Here, in no particular order, is a list of various people, developments and entities that President Trump and his top advisers have tried to blame for his towering failures on the novel coronavirus and the resulting economic catastrophe we’re currently living through:
But now Trump’s advisers are taking this to a new level entirely. The latest target for their blame-shifting? Trump’s own government.
White House advisers are concocting a new campaign to turn the Centers for Disease Control and Prevention into the latest scapegoat, as coronavirus cases spike in many states and as the U.S. falls behind other countries in combating the virus, Politico reports:
Politically, Trump aides have also been looking for a person or entity outside of China to blame for the coronavirus response and have grown furious with the CDC, its public health guidance and its actions on testing, making it a prime target. But some wonder whether the wonky-sounding CDC, which the administration directly oversees, could be an effective fall guy on top of Trump’s efforts to blame the World Health Organization.
“WHO is an easy one,” said one former administration official. “It is foreign body in Switzerland. CDC will be tough to create a bogeyman around for the average voter.”
Trump’s political advisers are pretty clear on what they’re hoping for out of this new campaign:
The moves are among the White House’s efforts to deflect attacks on President Donald Trump and place them elsewhere in the federal bureaucracy. Protecting the president is seen as increasingly important by political aides as the general election approaches in just over four months and criticism mounts from former Vice President Joe Biden, other Democrats and even former national security adviser John Bolton who say the blame rests squarely on Trump himself.
Trump has of course sought to deflect blame onto others for many months, as noted. But there’s a reason this new effort deserves special recognition for its depravity, and we cannot let it get memory-holed.
It’s this: When Trump urged governors to reopen their economies more quickly, he was defying guidelines suggested by that very same agency, i.e., the Centers for Disease Control and Prevention. In other words, CDC is not merely getting cast as the scapegoat for the current spikes; it is getting cast as such even though it was far more right than Trump was.
New known virus cases were on the rise in 23 states on Monday as the outlook worsened across much of the nation’s South and West. Hospitalizations for the coronavirus reached their highest levels yet in the pandemic in Arizona and Texas, and Missouri reported its highest single-day case totals over the weekend.
The Times analysis links rising cases to decisions to reopen too quickly, noting that the spike “underscores risks” that will “persist” if this pace of reopening continues. As one infectious-disease expert put it: “This is exactly what most people would expect when you lift stay-at-home orders and isolation orders.”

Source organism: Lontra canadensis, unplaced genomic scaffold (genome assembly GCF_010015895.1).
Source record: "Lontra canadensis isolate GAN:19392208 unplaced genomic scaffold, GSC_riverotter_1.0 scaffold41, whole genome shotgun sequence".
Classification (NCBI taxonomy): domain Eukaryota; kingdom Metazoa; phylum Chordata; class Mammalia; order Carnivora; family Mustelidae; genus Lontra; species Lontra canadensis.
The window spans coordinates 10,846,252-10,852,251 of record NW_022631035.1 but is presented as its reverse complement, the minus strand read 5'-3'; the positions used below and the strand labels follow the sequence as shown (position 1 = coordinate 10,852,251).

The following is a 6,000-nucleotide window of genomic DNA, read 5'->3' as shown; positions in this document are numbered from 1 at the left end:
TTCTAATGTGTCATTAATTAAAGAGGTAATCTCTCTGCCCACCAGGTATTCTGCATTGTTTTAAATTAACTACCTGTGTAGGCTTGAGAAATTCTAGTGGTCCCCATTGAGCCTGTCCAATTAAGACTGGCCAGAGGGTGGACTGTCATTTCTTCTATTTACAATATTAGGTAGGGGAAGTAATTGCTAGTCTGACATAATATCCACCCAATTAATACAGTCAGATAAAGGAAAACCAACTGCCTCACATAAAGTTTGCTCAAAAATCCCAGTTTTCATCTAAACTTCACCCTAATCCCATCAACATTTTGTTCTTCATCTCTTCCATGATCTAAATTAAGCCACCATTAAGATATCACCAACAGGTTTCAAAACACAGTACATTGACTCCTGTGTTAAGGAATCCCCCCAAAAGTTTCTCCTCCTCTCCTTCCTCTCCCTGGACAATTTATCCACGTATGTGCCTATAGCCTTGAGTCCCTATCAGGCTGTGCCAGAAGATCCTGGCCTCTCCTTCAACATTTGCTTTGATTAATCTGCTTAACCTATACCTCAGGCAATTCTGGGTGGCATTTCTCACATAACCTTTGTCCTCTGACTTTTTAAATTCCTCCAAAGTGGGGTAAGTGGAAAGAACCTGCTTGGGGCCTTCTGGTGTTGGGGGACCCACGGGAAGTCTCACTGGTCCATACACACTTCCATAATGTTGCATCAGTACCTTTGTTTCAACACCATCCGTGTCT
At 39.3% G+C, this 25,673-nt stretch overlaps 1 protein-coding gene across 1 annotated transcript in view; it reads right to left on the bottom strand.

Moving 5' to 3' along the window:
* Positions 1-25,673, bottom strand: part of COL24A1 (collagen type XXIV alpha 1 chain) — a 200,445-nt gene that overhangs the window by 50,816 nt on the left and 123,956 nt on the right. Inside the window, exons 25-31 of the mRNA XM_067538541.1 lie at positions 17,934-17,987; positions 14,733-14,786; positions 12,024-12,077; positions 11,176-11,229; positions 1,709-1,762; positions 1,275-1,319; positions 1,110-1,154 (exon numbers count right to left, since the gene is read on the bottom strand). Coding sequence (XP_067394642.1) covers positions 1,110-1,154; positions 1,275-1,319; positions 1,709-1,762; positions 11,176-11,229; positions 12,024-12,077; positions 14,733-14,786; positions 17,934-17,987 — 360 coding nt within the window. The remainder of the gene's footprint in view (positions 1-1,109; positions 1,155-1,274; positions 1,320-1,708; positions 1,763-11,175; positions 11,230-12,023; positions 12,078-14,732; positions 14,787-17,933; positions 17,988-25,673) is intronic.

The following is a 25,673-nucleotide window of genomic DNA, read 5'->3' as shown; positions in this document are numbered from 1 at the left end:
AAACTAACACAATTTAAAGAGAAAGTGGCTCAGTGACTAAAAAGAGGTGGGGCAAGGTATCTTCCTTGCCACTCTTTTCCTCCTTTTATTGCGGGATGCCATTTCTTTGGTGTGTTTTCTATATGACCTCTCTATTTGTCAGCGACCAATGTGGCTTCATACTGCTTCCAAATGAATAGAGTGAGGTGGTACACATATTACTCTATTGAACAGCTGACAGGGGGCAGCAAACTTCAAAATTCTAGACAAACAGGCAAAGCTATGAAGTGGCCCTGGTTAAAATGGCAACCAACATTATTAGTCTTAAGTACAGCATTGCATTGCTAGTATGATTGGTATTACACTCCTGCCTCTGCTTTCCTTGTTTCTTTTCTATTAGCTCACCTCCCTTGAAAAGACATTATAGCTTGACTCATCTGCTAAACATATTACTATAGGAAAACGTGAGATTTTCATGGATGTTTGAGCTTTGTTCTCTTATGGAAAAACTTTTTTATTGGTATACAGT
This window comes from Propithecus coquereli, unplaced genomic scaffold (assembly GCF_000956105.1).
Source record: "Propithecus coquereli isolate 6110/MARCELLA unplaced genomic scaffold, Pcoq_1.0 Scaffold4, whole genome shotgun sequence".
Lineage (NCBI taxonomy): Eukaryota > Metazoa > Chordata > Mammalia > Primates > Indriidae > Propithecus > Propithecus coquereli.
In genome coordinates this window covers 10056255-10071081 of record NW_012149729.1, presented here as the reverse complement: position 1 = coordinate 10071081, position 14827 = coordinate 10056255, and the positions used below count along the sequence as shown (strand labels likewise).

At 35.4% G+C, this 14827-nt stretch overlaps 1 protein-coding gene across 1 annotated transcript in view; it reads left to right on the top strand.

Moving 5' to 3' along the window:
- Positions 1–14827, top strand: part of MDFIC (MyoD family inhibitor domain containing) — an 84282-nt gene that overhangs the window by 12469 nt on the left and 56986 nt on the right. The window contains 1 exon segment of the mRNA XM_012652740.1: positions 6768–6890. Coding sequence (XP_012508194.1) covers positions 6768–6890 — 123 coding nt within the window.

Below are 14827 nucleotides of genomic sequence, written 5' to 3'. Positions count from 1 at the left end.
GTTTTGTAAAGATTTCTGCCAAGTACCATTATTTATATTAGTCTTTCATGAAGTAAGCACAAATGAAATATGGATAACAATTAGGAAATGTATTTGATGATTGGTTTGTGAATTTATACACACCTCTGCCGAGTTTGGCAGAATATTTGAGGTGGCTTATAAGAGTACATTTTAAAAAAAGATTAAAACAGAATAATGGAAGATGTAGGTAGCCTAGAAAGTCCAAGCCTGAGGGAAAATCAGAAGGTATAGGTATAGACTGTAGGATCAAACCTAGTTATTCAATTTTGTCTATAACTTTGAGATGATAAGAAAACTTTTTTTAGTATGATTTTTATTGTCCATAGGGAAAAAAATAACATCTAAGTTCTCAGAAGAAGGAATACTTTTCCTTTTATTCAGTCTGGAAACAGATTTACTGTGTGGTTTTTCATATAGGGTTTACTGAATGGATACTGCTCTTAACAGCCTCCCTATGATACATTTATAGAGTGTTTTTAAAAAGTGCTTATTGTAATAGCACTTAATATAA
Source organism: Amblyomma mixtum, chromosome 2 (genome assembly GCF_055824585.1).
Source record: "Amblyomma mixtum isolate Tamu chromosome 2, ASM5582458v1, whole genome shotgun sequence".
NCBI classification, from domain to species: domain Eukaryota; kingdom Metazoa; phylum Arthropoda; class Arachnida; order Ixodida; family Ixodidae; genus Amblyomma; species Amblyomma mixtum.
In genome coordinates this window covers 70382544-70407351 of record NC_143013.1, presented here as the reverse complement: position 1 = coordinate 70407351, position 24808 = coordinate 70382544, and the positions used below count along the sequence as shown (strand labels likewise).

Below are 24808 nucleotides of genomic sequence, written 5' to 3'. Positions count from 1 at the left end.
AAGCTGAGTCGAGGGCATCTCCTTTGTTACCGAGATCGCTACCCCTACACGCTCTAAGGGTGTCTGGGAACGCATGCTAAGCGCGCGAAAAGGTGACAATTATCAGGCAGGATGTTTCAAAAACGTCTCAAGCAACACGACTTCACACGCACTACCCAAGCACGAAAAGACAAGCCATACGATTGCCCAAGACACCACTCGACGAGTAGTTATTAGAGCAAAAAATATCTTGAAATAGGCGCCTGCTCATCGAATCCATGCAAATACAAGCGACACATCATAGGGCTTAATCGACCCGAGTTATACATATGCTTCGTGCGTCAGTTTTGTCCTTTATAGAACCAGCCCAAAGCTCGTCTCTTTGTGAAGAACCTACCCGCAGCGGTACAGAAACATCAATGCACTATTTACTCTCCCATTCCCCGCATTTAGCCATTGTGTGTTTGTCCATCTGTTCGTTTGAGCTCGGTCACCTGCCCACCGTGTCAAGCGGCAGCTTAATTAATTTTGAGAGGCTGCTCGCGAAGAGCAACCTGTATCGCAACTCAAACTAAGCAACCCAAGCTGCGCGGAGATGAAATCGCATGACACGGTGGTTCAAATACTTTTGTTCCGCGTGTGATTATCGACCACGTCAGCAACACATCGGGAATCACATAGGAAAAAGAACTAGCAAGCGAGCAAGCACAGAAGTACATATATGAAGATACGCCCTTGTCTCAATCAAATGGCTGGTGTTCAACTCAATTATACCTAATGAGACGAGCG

Importantly, this reopening, which Trump urged relentlessly, got its start by flouting CDC guidelines. In early May, when it got underway in earnest, more than half of states were reopening in defiance of CDC directives that cases should be on a “downward trajectory,” sparking criticism from public experts at the time.
Indeed, Trump had been pushing for a rapid reopening as early as March, when he had to be talked out of prematurely lifting his own government’s social distancing guidelines by his top health advisers.
“We have repeatedly seen President Trump ignore or contradict the advice of public health experts,” Jeremy Konyndyk, a senior fellow at the Center for Global Development, told me. “It is one of the original sins of the U.S. response to the pandemic.”
Now Trump’s advisers think he can get away with blaming his own government for the spikes we’re currently seeing? Really?
To be clear, it is theoretically possible to envision a way in which a review of CDC’s conduct could be constructive. The CDC did in fact make some serious missteps, most notably its botching of various aspects of early testing efforts.
But Trump was far more of a contributor to the CDC’s failures than a victim of them. As a deep Times investigation concluded, the fact that Trump “wished away the pandemic” and tended to “dismiss findings from scientists” helped saddle the agency with “unprecedented challenges.”
More to the point, there is simply no chance that Trump will treat such a review in a genuine spirit of accountability — one in which he would accept part of the blame for his own government’s failures — rather than using it to entirely exonerate himself of any such accountability.
The man who unabashedly proclaimed, “I don’t take responsibility at all” for the very testing failures that such a review would have to examine cannot claim to be seriously interested in any accounting into what went wrong.
Trump himself helpfully confirmed this, by tweeting the following:
Cases are going up in the U.S. because we are testing far more than any other country, and ever expanding. With smaller testing we would show fewer cases!
— Donald J. Trump (@realDonaldTrump) June 23, 2020
Trump is basically admitting that the actual number of cases doesn’t weigh on him in the least. He actively wants to create the illusion of fewer cases, and he’s openly advertising this goal to the world.
It’s remarkable that we’ve sunk to a level where such a tangle of presidential depravity and pathology needs to be untangled and interpreted. But obviously, the man who is blaming a surfeit of testing for the spike in cases — and the man who sees these rising numbers as solely a problem for him, ones that should thus be subject to manipulation downward, regardless of the human consequences that might have — cannot be taken seriously as a voice demanding accountability for any aspect of this catastrophe.
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